Do you give up, clean up, or follow up?
The following comments were originally adapted from Zig Ziglar on Selling and Jeffrey Gitomer’s The Sales Bible for a business development audience. In terms of what churches need to do to think about the “customer” they are trying to reach, I think they are very appropriate for church leaders to consider. Remember, guests to your church are measuring the experience they receive from you not to other churches, but to other customer-oriented businesses. The days of “customer service” as the standard of excellence are long gone.
Today, everybody talks about the importance of “customer satisfaction.” In this competitive market the only way to get ahead (and sometimes the only way to survive) is to go beyond customer service to customer satisfaction. The best way to prevent a prospect or client from becoming unhappy is to provide excellent service before the problems are allowed to arise. The Norwegian word for “sell” is selje, which literally means “to serve.” Isn’t that a great sales strategy? Here are some ways you can “serve” your prospect or client:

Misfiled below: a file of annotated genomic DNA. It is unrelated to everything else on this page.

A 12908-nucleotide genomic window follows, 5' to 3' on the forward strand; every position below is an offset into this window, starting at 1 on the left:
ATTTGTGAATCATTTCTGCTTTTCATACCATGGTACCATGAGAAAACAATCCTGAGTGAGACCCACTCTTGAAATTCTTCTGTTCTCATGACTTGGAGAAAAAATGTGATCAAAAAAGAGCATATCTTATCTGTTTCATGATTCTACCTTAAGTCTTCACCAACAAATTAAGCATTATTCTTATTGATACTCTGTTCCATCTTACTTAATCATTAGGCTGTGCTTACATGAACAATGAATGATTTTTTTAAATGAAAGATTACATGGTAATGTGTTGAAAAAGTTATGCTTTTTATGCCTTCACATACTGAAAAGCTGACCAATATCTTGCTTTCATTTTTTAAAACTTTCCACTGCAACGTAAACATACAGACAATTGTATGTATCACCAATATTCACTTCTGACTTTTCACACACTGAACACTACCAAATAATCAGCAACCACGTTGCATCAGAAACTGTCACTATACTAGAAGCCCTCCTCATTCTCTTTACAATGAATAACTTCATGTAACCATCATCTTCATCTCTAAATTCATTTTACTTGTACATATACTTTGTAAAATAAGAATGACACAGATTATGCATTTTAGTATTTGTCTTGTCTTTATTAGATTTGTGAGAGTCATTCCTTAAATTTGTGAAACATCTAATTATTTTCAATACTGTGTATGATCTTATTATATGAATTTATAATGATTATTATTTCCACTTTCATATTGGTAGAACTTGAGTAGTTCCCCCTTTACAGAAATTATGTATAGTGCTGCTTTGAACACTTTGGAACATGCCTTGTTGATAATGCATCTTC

- Satisfactory customer service is no longer acceptable
- Customer service begins at 100%
- The customer’s perception is reality
- A mistake is a chance to improve the company
- Problems can create beneficial rearrangements
- Make the customer feel important
- Learn how to ask questions
- The most important art – the art of listening
Customer satisfaction in the never-ending pursuit of excellence to keep clients so satisfied that they tell others of the way they were treated by your organization.
Is your church raising the bar on “customer satisfaction”? Or is it just the same old, same old?